crack of breaking glass, uncoordinated movements
slam of the closet
twsshht twssht of the brooms swift movements
crackle crackle, glass pieces pile into the dust pan and fall into the trash can
"I'm so sorry, I-"
"Shit happens"
beep beep beep of buttons
ding the cash register drawer Sliiiides open
tunk tunk, each lever holds down the bills
"Do you consider yourself a republican or a democrat"
"Don't answer that"
"Say you're a racist, feminist, libertarian!"
"Just ignore them"
twsshh of cleaning brushes against glasses
gurgle of water bubbling up under the pressure of the glass
fsshhh of running water
ksssss of soap powder
"You saw a hawk eating a pigeon? Seeing a bird is a bad omen. Someone you know is going to die"

Second Floor - Library at 10pm on a Sunday

Creaking of chairs as people situate their bodies
quick, racing pencils and pens scratching paper, writing, underlining
tip tap tip tap typing
woosh, a page is turned, woosh, woosh, WOOSH, a search for an idea
Thud, books slid back on shelves, thud, books set on tables
whispers, distractions, shhhh
scratch scratch, itchy heads, itchy bodies
jingling keys
HUFF of air - frustration? boredom? anxiety?
loud repetitive breaths - someone's dozed off

My apartment at 2am - while everyone sleeps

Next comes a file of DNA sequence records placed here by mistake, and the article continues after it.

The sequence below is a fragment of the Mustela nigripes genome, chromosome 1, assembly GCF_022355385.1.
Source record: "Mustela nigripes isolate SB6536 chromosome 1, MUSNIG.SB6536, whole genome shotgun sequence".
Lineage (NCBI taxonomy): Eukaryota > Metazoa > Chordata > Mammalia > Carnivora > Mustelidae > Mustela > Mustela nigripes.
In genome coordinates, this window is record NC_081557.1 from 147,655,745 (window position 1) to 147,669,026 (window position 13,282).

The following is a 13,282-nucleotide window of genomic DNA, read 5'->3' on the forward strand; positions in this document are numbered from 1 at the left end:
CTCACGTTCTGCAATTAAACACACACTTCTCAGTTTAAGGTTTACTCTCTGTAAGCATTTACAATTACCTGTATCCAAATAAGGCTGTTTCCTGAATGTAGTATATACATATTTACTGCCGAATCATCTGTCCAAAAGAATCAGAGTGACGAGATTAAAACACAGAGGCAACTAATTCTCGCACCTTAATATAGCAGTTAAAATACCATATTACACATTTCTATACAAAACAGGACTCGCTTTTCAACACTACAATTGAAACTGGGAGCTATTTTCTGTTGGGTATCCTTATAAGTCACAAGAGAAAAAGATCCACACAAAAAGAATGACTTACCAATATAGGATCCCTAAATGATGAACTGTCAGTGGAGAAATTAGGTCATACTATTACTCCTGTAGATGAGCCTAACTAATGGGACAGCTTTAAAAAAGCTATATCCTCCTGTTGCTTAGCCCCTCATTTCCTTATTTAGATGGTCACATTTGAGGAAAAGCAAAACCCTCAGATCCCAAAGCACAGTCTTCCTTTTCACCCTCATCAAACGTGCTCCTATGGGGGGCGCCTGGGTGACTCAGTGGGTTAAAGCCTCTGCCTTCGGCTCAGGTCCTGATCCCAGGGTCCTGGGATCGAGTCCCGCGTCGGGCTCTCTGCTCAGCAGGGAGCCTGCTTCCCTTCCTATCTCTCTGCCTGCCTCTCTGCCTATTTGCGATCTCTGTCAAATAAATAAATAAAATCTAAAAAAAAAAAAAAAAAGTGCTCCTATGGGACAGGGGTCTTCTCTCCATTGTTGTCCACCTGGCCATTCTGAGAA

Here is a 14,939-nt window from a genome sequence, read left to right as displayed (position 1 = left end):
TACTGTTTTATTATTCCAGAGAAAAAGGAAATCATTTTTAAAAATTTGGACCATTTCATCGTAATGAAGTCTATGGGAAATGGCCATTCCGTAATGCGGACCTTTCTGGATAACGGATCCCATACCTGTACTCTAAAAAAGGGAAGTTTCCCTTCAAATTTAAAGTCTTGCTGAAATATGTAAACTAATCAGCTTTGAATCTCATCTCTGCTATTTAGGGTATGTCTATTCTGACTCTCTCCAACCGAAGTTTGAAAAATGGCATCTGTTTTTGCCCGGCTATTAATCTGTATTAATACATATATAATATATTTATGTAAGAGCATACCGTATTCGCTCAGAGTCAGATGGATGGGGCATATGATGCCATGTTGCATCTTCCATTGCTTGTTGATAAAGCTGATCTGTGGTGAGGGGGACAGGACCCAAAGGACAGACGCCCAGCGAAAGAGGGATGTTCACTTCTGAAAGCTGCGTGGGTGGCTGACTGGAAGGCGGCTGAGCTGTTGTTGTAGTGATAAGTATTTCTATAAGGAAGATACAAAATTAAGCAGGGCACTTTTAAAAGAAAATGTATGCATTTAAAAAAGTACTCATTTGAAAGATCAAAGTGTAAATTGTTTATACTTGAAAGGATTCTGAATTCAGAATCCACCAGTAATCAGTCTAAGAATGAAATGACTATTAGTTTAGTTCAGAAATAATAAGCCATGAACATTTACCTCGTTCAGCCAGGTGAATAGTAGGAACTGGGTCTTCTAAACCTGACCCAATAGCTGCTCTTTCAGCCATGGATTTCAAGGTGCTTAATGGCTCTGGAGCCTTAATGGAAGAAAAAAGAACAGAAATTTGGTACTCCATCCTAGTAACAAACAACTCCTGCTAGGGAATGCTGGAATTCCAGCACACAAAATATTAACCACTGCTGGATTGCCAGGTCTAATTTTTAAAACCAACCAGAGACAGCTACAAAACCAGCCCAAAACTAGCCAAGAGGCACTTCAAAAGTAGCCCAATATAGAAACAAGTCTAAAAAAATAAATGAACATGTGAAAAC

creeks CREEKs - the floors are alive. The walls are alive
Oh, the pipes are alive.
tick, tock, tick, tock - the clock never stops, when it does I'll recreate the noise
buzz buzz, the wind shakes the bathroom window
crack, the door opens, jennifer's awake
tip tap light steps to the bathroom
tack of the toilet seat against the porcelain back
wooshhhh of the toilet flush
fsshhhh of the faucet
clack - the towel rack against the wall
crack the door opens
tick the light's out
"Goodnight Madi" she whispers
crack of the bedroom door closing
creek - the walls are alive

Sunday, March 23, 2014

Project #1

I asked the class to follow my barefoot feet upstairs to a naturally lit corner on the fourth floor of McWethy. There I had set up a pile of leaves and asked the class to sit in a circle around them. I then walked into the middle of the circle atop the small pile of leaves and began crunching my toes together and breathing in and out. I then began doing yoga, my regular routine. First sun salutations, then on to warrior poses and backbends, then resting poses on the ground. I breathed hard and loud; heavy compared to my normal breathing. 

I didn't plan it out or practice it. I only knew that the sound of breathing while practicing yoga is a consistent one and the sound of crunching, dry leaves is an interesting one.